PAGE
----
Searching low and high

Update 14th June: it’s fixed. The search I describe below now returns 91 results on both Google and Yahoo!. (And one on MJ12 (thanks Paulie), but it’s early days.)

Help – Google’s broken.

Google’s ‘exact phrase’ search, to be precise. Earlier today I was looking for an English counterpart to the French phrase ‘basse police’ (elsewhere I’ve rendered it as ‘low policing’, following J-P. Brodeur, but the idiomatic content of the phrase gets lost that way). If in doubt, Google – so I googled

“basse police” definition

secure in the knowledge that Google would find the French ‘définition’ as well as the unaccented English word. And it’s true, I didn’t need to worry about that; the word ‘definition’ was present and correct, with and without accent. The only trouble was, only 19 of the pages Google brought back (1-87 of about 67,000) also included the phrase ‘basse police’; in particular, none of the first 66 results displayed included the phrase, although some included the word ‘basse’ and others the word ‘police’.

It gets worse (for Google). I tried the same query on Yahoo and got results 1-64 of about 114 (about 114?). Here are the first few, minus a couple of duplicates:

qu’elle participe de la définition de ses fins et qu’elle n’est pas dénuée … l’ordre semble d’abord relever de la basse police

entre ” haute ” police et ” basse ” police, entre surveillance d’un territoire et surveillance … des services secrets sont, par définition, opaques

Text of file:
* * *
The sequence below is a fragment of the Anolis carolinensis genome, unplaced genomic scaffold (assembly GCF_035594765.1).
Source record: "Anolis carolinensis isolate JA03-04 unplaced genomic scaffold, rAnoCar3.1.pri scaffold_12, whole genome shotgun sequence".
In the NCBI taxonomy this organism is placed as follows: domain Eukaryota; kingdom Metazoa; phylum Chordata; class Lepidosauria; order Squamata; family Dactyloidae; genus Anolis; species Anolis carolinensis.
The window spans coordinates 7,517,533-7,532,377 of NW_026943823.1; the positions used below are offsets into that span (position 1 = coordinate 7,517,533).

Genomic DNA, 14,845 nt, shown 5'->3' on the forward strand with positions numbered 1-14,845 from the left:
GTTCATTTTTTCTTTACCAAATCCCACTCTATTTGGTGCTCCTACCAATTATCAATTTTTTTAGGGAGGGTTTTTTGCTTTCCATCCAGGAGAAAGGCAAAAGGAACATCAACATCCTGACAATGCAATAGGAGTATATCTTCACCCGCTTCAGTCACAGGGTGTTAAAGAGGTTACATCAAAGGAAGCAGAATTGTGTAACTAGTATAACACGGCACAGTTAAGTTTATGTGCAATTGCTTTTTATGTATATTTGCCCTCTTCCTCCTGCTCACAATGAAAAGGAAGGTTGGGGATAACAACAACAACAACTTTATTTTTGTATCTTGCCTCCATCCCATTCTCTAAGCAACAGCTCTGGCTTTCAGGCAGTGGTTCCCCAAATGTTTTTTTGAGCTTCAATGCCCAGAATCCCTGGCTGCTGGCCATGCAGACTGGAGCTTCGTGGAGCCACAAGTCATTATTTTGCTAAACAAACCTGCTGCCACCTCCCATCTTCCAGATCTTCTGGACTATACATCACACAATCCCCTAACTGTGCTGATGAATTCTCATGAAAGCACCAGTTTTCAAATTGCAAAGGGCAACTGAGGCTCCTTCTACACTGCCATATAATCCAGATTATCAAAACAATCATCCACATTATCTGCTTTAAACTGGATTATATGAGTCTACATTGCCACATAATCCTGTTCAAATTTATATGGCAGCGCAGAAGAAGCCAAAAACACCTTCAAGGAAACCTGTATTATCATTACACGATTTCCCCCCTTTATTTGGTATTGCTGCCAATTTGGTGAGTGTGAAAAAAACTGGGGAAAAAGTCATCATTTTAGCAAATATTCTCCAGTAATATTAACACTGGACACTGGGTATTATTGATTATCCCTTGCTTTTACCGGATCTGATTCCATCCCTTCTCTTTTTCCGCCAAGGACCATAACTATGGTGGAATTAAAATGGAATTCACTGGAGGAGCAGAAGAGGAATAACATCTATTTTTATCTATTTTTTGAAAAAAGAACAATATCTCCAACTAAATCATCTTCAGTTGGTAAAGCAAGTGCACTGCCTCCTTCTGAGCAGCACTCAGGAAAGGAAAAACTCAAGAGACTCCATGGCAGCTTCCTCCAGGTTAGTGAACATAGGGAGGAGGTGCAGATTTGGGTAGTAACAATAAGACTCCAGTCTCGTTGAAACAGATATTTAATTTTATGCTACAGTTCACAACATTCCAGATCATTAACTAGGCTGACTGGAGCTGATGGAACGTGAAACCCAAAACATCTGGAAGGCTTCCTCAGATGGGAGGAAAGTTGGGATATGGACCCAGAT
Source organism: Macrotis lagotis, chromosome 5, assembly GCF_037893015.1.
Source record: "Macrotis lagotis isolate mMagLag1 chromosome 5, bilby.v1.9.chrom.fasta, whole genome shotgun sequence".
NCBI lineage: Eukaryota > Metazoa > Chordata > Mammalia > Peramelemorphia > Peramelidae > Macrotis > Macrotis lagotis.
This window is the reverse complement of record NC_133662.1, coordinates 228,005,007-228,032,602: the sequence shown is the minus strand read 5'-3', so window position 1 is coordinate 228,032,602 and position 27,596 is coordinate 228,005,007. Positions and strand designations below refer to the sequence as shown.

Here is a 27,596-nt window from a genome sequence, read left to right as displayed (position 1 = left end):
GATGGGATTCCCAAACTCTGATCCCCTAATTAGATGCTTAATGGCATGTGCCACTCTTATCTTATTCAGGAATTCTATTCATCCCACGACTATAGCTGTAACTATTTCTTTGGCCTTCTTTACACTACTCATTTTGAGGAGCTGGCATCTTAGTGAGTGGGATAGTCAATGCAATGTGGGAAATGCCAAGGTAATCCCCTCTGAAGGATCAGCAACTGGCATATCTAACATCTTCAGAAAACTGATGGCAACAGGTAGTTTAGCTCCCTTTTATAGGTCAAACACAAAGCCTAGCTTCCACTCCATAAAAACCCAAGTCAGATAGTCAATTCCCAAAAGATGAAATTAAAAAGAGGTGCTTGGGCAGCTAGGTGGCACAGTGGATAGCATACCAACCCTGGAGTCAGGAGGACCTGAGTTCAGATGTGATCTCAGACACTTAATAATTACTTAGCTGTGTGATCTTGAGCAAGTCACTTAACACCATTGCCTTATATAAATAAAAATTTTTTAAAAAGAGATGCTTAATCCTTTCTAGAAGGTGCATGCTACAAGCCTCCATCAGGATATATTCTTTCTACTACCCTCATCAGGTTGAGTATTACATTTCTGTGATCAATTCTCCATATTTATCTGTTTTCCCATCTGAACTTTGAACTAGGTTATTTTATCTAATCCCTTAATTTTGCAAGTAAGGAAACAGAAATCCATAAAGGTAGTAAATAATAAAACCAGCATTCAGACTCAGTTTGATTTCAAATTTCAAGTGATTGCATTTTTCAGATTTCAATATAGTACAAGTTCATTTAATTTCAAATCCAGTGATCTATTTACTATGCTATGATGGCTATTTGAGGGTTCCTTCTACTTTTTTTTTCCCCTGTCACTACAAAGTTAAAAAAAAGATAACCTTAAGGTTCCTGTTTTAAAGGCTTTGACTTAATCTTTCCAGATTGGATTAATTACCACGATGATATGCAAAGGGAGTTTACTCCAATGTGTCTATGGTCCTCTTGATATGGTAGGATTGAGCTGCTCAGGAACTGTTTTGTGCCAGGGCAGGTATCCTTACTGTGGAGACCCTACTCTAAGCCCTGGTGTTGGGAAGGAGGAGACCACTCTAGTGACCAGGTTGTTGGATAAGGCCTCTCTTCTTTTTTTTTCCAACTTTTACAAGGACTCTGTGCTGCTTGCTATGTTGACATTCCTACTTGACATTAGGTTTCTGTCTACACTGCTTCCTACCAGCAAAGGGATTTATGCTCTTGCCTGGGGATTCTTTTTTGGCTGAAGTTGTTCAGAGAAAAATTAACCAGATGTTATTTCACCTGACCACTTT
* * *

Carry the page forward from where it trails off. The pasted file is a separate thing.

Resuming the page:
Ces méthodes de basse police ont déjà eu lieu à Genève avec les persécutions du Parti Communiste … Ta définition de “stalinien” est fausse

utiliser (pertinemment) les expressions “haute police ” et ” basse police … je veux voir le mot et sa définition

And so it goes on. You see what they’ve done there? Yahoo has brought back pages containing both the word ‘definition’ and the phrase ‘basse police’, and only those pages. Fiendish.

To be fair to Google, this is a problem I’ve only noticed in the last couple of days. To revert to being hard on Google, it’s a major, major, service-vitiating-if-not-actually-disabling problem, and I would like to know what on earth they were thinking of to allow it to happen. (And I’d like it fixed, obviously.)


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